November 15, 2000 | Commentary on Foreign Aid and Development
The West Virginia lawmaker would no doubt bristle at the suggestion. After all, he merely added an amendment to an agriculture-spending bill recently signed by President Clinton. But the devil's in the details, and Byrd's amendment is already upsetting our foreign trading partners and casting a pall over the future of free trade.
The amendment changes America's "anti-dumping" laws, which use tariffs to protect U.S. industries from foreign competition that "dump" massive amounts of their products into the U.S. market, depress prices and push American industries out of business. Specifically, it would transfer the money raised through these tariffs from the U.S. Treasury to the businesses that requested the protection.
Byrd says he sponsored the amendment because "U.S. trade law is not intended to raise revenue for the general treasury." That may be true. But how can he miss the pro-tariff incentive he's dangling in front of American industries?
In practice, this legislation will simply encourage U.S. businesses to seek relief from foreign competition through higher tariffs. They already have an incentive to seek protection via U.S. anti-dumping laws because a favorable ruling makes imported goods and services less competitive. This windfall in revenues-amounting to approximately $200 million each year-will increase the protectionist tendencies of many U.S. businesses.
Byrd's action won't go unnoticed. When the United States indulges in protectionism, foreign countries respond in kind. The Rushford Report, a monthly business newsletter, notes that more than 130 U.S. companies have been investigated by foreign countries in recent years for alleged anti-dumping practices, and no doubt some of these investigations were lodged in retaliation for U.S. anti-dumping investigations.
And who ends up paying the price? Consumers and workers. Applying tariffs on raw materials like steel or wood drives up the price of imported materials and makes exporters less competitive on the world market. The less competitive exporters are, the more they need to fire workers to stay afloat.
Byrd's amendment also shows favoritism for the steel industry, a key business in his home state. Since the 1998 Asian financial crisis, which saw steel imports to the United States increase, the steel industry (which employs about 200,000 Americans) has aggressively petitioned for relief under American anti-dumping laws.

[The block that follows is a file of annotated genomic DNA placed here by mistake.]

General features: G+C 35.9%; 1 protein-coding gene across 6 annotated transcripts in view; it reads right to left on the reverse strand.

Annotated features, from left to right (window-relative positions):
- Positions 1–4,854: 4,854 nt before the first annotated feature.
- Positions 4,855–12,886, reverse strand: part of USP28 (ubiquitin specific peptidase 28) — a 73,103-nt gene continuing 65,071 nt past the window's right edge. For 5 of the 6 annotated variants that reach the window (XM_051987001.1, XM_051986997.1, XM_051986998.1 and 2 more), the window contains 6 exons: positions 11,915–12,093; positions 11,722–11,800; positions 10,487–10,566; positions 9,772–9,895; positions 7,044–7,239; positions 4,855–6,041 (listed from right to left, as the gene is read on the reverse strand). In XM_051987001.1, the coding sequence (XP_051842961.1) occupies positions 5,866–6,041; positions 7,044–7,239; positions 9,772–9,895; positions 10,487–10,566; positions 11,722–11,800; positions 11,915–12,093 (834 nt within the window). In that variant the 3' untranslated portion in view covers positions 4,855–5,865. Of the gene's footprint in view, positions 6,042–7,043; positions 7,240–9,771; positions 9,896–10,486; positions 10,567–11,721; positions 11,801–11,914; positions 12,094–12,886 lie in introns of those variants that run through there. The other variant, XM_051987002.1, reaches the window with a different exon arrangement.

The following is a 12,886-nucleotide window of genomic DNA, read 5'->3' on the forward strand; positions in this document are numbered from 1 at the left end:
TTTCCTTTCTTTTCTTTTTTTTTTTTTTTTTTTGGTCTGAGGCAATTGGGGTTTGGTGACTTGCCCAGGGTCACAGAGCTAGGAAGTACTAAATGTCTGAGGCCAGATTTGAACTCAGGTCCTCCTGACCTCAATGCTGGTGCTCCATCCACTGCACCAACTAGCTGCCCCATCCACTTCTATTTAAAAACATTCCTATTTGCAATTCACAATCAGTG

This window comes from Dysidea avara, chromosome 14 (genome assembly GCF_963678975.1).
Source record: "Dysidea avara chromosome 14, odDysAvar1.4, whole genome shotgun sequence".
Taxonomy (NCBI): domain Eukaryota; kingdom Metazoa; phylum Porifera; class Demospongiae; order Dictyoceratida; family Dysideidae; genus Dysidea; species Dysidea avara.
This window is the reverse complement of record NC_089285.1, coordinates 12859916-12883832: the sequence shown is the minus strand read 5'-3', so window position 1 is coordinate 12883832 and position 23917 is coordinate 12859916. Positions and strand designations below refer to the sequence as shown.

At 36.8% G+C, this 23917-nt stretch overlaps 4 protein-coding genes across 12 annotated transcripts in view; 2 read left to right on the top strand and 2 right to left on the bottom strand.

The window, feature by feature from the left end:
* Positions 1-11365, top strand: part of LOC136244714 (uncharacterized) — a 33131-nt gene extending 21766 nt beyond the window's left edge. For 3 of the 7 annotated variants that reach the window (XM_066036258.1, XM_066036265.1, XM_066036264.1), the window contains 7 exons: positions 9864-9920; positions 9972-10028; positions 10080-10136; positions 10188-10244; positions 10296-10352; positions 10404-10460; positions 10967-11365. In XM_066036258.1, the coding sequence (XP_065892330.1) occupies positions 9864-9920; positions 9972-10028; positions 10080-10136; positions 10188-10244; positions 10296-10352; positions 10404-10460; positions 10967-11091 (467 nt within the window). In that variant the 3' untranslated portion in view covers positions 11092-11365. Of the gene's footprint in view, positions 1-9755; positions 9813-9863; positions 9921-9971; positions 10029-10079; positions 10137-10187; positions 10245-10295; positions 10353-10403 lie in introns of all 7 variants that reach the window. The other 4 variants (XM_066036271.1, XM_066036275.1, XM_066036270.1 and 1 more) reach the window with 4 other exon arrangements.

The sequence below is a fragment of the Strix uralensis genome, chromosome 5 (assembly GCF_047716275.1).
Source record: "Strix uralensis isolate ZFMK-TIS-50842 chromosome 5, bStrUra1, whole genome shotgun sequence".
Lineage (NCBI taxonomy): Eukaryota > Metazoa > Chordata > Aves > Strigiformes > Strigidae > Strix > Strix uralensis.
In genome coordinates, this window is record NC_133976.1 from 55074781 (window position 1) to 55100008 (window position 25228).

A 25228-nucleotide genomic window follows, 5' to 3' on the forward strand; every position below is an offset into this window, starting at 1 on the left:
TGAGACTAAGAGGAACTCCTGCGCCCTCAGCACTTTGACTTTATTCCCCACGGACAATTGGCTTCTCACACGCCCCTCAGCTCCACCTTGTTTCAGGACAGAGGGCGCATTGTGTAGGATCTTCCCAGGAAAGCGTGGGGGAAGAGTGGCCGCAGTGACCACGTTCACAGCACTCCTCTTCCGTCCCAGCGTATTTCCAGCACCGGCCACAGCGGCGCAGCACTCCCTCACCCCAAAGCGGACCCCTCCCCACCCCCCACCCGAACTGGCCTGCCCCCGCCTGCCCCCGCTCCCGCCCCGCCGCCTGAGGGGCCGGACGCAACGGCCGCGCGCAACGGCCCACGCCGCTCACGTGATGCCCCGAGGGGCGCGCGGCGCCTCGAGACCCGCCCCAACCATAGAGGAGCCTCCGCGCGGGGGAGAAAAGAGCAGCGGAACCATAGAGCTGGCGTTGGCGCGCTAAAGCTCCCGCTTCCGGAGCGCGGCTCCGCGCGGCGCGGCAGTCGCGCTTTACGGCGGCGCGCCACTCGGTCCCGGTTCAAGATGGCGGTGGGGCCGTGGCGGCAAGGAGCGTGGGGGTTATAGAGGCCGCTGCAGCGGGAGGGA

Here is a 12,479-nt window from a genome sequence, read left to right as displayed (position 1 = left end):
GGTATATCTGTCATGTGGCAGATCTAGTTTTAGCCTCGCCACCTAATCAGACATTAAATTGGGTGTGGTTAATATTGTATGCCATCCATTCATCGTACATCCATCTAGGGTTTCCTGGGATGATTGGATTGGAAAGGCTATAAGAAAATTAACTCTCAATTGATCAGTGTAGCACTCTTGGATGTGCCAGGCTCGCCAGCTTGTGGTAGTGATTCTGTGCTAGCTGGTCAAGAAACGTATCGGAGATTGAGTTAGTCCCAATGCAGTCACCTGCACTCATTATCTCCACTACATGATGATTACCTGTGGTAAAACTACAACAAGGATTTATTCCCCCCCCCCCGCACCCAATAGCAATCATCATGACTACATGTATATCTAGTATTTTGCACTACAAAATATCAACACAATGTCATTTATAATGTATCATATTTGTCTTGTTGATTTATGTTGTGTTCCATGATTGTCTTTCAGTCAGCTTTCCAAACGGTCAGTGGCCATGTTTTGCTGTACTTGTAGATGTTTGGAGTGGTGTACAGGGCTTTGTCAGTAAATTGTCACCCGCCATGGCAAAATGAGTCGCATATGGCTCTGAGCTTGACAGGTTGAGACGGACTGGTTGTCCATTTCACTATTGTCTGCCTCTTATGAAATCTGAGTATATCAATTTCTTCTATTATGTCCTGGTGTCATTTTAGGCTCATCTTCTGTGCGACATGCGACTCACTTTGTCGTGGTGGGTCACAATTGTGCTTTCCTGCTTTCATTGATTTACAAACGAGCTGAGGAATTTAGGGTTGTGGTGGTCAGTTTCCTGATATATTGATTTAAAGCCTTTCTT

But what about the 8 million Americans who work in steel-using industries, from transportation to construction? According to trade expert Brink Lindsey, they outnumber steel-makers 40 to 1. Does this mean that for every one American who benefits from the law, 40 others must suffer? And let's not forget how U.S. consumers-who benefit from the lower prices that free trade brings to such products as automobiles, houses and major household appliances-would be affected.
Federal lawmakers may be ignorant of the bill's ramifications, but our trading partners aren't. (Indeed, it was largely the failure of U.S. policymakers to address anti-dumping laws that caused the Seattle trade talks to collapse last year.) The 11 countries that make up the European Union (EU), along with Japan and Canada, asked President Clinton to veto this bill, and they have been threatening to take action against America because of it.
The United States and the EU are already locked in a number of trade disputes over such issues as genetically modified livestock and export subsidies to U.S. firms. The Byrd amendment can only further harm trade relations with many of America's largest trading partners.
Worse, it shows the United States is willing to sacrifice the interests of consumers and exporters-and risk a trade war-to keep a few protected industries insulated from the rigors of competition. The price is too steep.
Aaron Schavey is a trade policy analyst at The Heritage Foundation, a Washington-based public policy institute.
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